Tell me about some traditional Balinese remedies… (Part II)
Last edition, I talked about boreh and simbuh. This edition, I’m going to briefly cover the medicinal uses of loloh, garlic and lime.
Loloh is the most commonly ingested Balinese medicine. It is a kind of potion made up of the essence of leaves and sometimes roots. There are many different types of tropical leaves used, such as dadap, base, kayu manis, hibiscus, gedang (papaya), nyambu (guava), and others. The different leaves are believed to cure various ailments. The juice extract from papaya leaves, for example, may be drunk by a patient who is suffering from an itchy rash.
There is one particular tree which is used to treat a number of conditions - the dadap – its leaves cool the stomach of a person suffering from gastritis, either applied directly to the skin or ingested as a juice; the sap heals mouth ulcers; and a mixture of its leaves, salt and coriander seeds may be drunk as a refreshing tonic.
Another frequently used plant is base (sirih in Indonesian). Known as the piper betel plant in English, it is often loosely translated as betel nut. Base leaves may be boiled and mixed with other ingredients and used to treat bad breath and strengthen your teeth – you may see it advertised as sirih on certain brands of toothpaste. For rashes and allergies, Balinese boil the leaves, mix them with cold water and soak in a bath of them.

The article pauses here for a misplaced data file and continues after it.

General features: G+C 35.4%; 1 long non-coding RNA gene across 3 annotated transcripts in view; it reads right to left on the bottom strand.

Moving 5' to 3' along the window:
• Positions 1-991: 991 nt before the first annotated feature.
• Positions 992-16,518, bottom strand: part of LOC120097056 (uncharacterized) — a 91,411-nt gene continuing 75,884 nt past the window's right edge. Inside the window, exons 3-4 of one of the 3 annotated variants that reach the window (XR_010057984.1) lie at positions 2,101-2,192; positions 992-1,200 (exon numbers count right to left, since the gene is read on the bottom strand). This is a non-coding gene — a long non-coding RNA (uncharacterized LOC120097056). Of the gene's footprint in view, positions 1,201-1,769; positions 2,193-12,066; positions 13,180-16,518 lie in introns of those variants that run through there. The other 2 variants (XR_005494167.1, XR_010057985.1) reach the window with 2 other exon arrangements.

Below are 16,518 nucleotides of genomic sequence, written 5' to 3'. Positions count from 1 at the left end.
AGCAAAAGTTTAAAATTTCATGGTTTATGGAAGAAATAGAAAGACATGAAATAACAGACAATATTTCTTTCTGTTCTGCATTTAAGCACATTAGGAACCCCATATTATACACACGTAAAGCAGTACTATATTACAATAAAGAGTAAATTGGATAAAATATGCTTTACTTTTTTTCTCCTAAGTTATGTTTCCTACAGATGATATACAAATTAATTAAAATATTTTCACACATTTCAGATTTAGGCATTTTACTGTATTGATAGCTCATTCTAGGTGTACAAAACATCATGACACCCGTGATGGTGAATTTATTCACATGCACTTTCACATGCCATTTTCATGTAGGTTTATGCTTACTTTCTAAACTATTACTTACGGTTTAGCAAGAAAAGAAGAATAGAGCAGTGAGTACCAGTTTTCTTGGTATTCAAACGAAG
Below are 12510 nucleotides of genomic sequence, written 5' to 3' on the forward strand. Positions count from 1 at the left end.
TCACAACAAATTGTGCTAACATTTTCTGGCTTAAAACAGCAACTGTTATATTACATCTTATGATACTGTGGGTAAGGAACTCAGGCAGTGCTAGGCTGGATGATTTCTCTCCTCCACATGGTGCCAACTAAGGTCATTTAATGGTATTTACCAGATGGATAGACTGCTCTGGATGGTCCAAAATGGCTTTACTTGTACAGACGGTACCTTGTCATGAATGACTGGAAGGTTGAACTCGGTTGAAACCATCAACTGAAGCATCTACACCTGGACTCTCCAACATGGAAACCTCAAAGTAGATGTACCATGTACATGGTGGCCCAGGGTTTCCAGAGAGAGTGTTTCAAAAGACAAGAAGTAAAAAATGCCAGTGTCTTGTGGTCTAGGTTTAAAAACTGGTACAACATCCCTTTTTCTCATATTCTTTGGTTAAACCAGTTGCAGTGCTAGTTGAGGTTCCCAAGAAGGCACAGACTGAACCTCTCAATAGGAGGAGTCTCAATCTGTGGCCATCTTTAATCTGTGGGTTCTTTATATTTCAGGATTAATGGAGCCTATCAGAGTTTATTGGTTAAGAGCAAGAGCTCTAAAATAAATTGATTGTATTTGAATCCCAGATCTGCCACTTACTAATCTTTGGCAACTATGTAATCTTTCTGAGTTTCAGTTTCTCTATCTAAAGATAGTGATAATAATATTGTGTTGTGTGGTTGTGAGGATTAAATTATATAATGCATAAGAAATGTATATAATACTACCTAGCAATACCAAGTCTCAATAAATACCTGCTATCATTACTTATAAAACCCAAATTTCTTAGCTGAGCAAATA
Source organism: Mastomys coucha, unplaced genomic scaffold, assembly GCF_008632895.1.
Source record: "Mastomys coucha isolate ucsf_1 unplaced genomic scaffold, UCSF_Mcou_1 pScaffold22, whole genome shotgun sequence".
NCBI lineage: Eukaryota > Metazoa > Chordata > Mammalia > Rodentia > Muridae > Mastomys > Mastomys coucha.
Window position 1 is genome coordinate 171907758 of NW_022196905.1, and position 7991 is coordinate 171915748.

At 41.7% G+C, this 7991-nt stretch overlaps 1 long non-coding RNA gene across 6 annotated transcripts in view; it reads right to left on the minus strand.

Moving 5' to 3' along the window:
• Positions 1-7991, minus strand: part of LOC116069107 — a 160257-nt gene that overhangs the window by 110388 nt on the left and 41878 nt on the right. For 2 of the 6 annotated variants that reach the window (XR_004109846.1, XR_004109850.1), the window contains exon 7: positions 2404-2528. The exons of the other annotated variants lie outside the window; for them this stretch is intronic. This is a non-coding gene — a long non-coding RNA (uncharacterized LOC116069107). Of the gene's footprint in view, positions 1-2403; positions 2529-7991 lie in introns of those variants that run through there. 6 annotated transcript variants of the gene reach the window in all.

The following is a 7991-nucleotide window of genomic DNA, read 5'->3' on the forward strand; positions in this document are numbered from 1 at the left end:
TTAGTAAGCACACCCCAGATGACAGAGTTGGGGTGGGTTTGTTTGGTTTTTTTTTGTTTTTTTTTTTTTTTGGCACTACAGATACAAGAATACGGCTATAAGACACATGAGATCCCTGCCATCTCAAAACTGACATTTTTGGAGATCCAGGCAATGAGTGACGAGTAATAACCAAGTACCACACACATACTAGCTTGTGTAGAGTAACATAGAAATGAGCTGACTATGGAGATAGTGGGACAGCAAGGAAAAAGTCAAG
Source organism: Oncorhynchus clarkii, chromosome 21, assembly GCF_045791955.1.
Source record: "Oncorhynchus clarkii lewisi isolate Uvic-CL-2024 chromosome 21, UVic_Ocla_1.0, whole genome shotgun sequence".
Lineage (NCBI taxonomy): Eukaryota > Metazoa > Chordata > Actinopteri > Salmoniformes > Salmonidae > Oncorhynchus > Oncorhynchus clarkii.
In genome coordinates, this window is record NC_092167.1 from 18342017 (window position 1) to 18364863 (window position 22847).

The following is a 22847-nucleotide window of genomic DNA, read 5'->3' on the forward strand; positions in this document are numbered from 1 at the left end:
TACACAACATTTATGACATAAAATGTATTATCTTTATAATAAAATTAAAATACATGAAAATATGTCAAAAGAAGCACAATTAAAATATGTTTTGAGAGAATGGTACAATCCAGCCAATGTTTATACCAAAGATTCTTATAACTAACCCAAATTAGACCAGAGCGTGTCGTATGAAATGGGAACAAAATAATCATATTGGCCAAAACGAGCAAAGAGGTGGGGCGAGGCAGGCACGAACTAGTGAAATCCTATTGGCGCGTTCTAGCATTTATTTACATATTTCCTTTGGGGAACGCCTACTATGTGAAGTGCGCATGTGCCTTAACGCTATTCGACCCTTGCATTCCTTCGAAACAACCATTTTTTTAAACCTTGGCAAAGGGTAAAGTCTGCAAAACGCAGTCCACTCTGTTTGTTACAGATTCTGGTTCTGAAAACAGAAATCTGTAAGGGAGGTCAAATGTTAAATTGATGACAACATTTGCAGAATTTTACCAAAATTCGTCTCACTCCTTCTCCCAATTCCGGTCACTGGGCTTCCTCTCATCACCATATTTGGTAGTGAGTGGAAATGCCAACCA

Garlic is also widely employed medicinally. For someone complaining of swollen eyes, for instance, the sharp end of a clove is gently pressed into the puffy area – a little painful, but effective. As a natural antibiotic, a clove or two is eaten to fight off colds and flu.
Even lime (ju’uk nipis) has healing properties – it may be mixed with sweet soy sauce or salt to alleviate a dry cough.
There are of course many more traditional remedies than I’ve touched upon and many Balinese still swear by these ancient, herbal cures.